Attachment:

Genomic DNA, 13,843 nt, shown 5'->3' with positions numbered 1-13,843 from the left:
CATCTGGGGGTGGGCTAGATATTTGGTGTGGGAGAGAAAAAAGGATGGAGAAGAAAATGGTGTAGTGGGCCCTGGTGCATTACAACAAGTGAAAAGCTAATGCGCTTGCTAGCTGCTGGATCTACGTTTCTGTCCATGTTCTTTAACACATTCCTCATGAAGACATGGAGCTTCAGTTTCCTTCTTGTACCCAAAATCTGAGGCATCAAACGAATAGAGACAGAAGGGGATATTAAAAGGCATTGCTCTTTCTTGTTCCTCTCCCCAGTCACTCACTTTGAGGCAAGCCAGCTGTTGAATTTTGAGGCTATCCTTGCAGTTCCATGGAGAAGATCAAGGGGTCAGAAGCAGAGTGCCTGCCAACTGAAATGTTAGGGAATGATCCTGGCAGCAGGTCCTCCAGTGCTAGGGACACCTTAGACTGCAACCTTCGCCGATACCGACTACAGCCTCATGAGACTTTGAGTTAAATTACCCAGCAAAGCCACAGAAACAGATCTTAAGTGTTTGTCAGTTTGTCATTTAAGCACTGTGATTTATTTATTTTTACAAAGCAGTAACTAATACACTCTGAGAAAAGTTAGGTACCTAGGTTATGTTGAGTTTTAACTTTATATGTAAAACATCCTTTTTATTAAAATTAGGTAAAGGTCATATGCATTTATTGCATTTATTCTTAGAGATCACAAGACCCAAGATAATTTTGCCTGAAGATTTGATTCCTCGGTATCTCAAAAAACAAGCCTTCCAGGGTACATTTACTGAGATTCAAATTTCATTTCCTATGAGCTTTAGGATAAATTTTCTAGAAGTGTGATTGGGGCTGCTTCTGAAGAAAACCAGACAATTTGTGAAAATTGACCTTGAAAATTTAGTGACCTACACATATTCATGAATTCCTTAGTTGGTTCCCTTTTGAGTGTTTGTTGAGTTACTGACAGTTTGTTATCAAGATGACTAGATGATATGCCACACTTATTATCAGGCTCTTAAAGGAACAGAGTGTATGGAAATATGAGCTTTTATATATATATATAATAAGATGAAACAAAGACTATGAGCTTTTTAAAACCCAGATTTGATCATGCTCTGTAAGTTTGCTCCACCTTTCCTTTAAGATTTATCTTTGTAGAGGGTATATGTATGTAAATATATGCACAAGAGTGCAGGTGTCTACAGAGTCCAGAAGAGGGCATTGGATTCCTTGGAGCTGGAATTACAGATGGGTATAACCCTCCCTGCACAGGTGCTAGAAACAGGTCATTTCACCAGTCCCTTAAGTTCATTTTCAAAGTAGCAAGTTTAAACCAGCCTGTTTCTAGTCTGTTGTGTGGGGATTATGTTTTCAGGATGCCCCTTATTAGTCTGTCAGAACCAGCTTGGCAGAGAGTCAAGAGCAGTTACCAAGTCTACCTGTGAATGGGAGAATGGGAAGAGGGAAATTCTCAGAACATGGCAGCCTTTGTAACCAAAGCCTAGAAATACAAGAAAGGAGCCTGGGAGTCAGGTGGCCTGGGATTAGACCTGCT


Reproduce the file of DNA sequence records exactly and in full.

Genomic DNA, 13,843 nt, shown 5'->3' with positions numbered 1-13,843 from the left:
CATCTGGGGGTGGGCTAGATATTTGGTGTGGGAGAGAAAAAAGGATGGAGAAGAAAATGGTGTAGTGGGCCCTGGTGCATTACAACAAGTGAAAAGCTAATGCGCTTGCTAGCTGCTGGATCTACGTTTCTGTCCATGTTCTTTAACACATTCCTCATGAAGACATGGAGCTTCAGTTTCCTTCTTGTACCCAAAATCTGAGGCATCAAACGAATAGAGACAGAAGGGGATATTAAAAGGCATTGCTCTTTCTTGTTCCTCTCCCCAGTCACTCACTTTGAGGCAAGCCAGCTGTTGAATTTTGAGGCTATCCTTGCAGTTCCATGGAGAAGATCAAGGGGTCAGAAGCAGAGTGCCTGCCAACTGAAATGTTAGGGAATGATCCTGGCAGCAGGTCCTCCAGTGCTAGGGACACCTTAGACTGCAACCTTCGCCGATACCGACTACAGCCTCATGAGACTTTGAGTTAAATTACCCAGCAAAGCCACAGAAACAGATCTTAAGTGTTTGTCAGTTTGTCATTTAAGCACTGTGATTTATTTATTTTTACAAAGCAGTAACTAATACACTCTGAGAAAAGTTAGGTACCTAGGTTATGTTGAGTTTTAACTTTATATGTAAAACATCCTTTTTATTAAAATTAGGTAAAGGTCATATGCATTTATTGCATTTATTCTTAGAGATCACAAGACCCAAGATAATTTTGCCTGAAGATTTGATTCCTCGGTATCTCAAAAAACAAGCCTTCCAGGGTACATTTACTGAGATTCAAATTTCATTTCCTATGAGCTTTAGGATAAATTTTCTAGAAGTGTGATTGGGGCTGCTTCTGAAGAAAACCAGACAATTTGTGAAAATTGACCTTGAAAATTTAGTGACCTACACATATTCATGAATTCCTTAGTTGGTTCCCTTTTGAGTGTTTGTTGAGTTACTGACAGTTTGTTATCAAGATGACTAGATGATATGCCACACTTATTATCAGGCTCTTAAAGGAACAGAGTGTATGGAAATATGAGCTTTTATATATATATATAATAAGATGAAACAAAGACTATGAGCTTTTTAAAACCCAGATTTGATCATGCTCTGTAAGTTTGCTCCACCTTTCCTTTAAGATTTATCTTTGTAGAGGGTATATGTATGTAAATATATGCACAAGAGTGCAGGTGTCTACAGAGTCCAGAAGAGGGCATTGGATTCCTTGGAGCTGGAATTACAGATGGGTATAACCCTCCCTGCACAGGTGCTAGAAACAGGTCATTTCACCAGTCCCTTAAGTTCATTTTCAAAGTAGCAAGTTTAAACCAGCCTGTTTCTAGTCTGTTGTGTGGGGATTATGTTTTCAGGATGCCCCTTATTAGTCTGTCAGAACCAGCTTGGCAGAGAGTCAAGAGCAGTTACCAAGTCTACCTGTGAATGGGAGAATGGGAAGAGGGAAATTCTCAGAACATGGCAGCCTTTGTAACCAAAGCCTAGAAATACAAGAAAGGAGCCTGGGAGTCAGGTGGCCTGGGATTAGACCTGCT